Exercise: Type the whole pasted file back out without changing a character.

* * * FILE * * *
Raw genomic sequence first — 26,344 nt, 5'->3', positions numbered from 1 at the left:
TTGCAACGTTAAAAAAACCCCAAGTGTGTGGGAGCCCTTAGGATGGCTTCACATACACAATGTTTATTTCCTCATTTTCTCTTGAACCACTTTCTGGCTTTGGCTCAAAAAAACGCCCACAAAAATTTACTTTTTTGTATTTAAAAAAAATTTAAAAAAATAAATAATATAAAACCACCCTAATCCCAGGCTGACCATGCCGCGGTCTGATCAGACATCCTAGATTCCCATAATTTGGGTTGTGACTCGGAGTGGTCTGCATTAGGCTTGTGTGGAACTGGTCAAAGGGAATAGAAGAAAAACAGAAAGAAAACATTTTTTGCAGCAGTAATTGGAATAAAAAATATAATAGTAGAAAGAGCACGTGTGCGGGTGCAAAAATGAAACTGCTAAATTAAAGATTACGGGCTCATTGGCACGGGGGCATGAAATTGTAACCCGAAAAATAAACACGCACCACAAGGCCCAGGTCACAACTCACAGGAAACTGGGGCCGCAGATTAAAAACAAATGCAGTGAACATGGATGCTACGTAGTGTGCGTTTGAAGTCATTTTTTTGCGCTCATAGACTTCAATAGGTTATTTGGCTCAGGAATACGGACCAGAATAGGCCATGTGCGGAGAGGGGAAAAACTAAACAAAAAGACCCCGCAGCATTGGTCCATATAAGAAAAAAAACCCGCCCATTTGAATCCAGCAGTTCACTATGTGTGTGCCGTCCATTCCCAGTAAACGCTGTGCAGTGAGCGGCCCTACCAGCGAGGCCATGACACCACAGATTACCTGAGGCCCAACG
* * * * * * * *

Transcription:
Raw genomic sequence first — 26,344 nt, 5'->3', positions numbered from 1 at the left:
TTGCAACGTTAAAAAAACCCCAAGTGTGTGGGAGCCCTTAGGATGGCTTCACATACACAATGTTTATTTCCTCATTTTCTCTTGAACCACTTTCTGGCTTTGGCTCAAAAAAACGCCCACAAAAATTTACTTTTTTGTATTTAAAAAAAATTTAAAAAAATAAATAATATAAAACCACCCTAATCCCAGGCTGACCATGCCGCGGTCTGATCAGACATCCTAGATTCCCATAATTTGGGTTGTGACTCGGAGTGGTCTGCATTAGGCTTGTGTGGAACTGGTCAAAGGGAATAGAAGAAAAACAGAAAGAAAACATTTTTTGCAGCAGTAATTGGAATAAAAAATATAATAGTAGAAAGAGCACGTGTGCGGGTGCAAAAATGAAACTGCTAAATTAAAGATTACGGGCTCATTGGCACGGGGGCATGAAATTGTAACCCGAAAAATAAACACGCACCACAAGGCCCAGGTCACAACTCACAGGAAACTGGGGCCGCAGATTAAAAACAAATGCAGTGAACATGGATGCTACGTAGTGTGCGTTTGAAGTCATTTTTTTGCGCTCATAGACTTCAATAGGTTATTTGGCTCAGGAATACGGACCAGAATAGGCCATGTGCGGAGAGGGGAAAAACTAAACAAAAAGACCCCGCAGCATTGGTCCATATAAGAAAAAAAACCCGCCCATTTGAATCCAGCAGTTCACTATGTGTGTGCCGTCCATTCCCAGTAAACGCTGTGCAGTGAGCGGCCCTACCAGCGAGGCCATGACACCACAGATTACCTGAGGCCCAACG